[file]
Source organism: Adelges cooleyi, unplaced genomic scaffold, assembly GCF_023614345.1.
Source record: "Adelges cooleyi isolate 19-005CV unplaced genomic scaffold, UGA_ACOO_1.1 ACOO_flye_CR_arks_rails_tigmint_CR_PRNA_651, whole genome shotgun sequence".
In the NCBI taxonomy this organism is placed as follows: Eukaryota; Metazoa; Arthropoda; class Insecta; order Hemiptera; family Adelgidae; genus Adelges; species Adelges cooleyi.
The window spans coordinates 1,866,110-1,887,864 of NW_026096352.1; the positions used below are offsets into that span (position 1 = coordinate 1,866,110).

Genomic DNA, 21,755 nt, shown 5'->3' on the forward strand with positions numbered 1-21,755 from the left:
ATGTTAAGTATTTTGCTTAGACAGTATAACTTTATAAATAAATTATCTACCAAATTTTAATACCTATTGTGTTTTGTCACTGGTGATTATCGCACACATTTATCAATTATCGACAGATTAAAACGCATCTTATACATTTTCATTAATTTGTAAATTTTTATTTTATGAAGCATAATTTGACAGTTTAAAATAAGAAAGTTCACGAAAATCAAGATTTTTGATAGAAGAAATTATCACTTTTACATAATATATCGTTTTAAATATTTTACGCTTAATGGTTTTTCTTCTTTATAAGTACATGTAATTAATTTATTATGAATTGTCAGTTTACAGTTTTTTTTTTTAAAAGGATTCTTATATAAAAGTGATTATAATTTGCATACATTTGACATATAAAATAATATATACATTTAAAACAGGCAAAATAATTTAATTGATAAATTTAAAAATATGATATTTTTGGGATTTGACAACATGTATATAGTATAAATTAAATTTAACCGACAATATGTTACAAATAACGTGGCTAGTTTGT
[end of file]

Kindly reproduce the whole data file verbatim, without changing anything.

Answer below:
Source organism: Adelges cooleyi, unplaced genomic scaffold, assembly GCF_023614345.1.
Source record: "Adelges cooleyi isolate 19-005CV unplaced genomic scaffold, UGA_ACOO_1.1 ACOO_flye_CR_arks_rails_tigmint_CR_PRNA_651, whole genome shotgun sequence".
In the NCBI taxonomy this organism is placed as follows: Eukaryota; Metazoa; Arthropoda; class Insecta; order Hemiptera; family Adelgidae; genus Adelges; species Adelges cooleyi.
The window spans coordinates 1,866,110-1,887,864 of NW_026096352.1; the positions used below are offsets into that span (position 1 = coordinate 1,866,110).

Genomic DNA, 21,755 nt, shown 5'->3' on the forward strand with positions numbered 1-21,755 from the left:
ATGTTAAGTATTTTGCTTAGACAGTATAACTTTATAAATAAATTATCTACCAAATTTTAATACCTATTGTGTTTTGTCACTGGTGATTATCGCACACATTTATCAATTATCGACAGATTAAAACGCATCTTATACATTTTCATTAATTTGTAAATTTTTATTTTATGAAGCATAATTTGACAGTTTAAAATAAGAAAGTTCACGAAAATCAAGATTTTTGATAGAAGAAATTATCACTTTTACATAATATATCGTTTTAAATATTTTACGCTTAATGGTTTTTCTTCTTTATAAGTACATGTAATTAATTTATTATGAATTGTCAGTTTACAGTTTTTTTTTTTAAAAGGATTCTTATATAAAAGTGATTATAATTTGCATACATTTGACATATAAAATAATATATACATTTAAAACAGGCAAAATAATTTAATTGATAAATTTAAAAATATGATATTTTTGGGATTTGACAACATGTATATAGTATAAATTAAATTTAACCGACAATATGTTACAAATAACGTGGCTAGTTTGT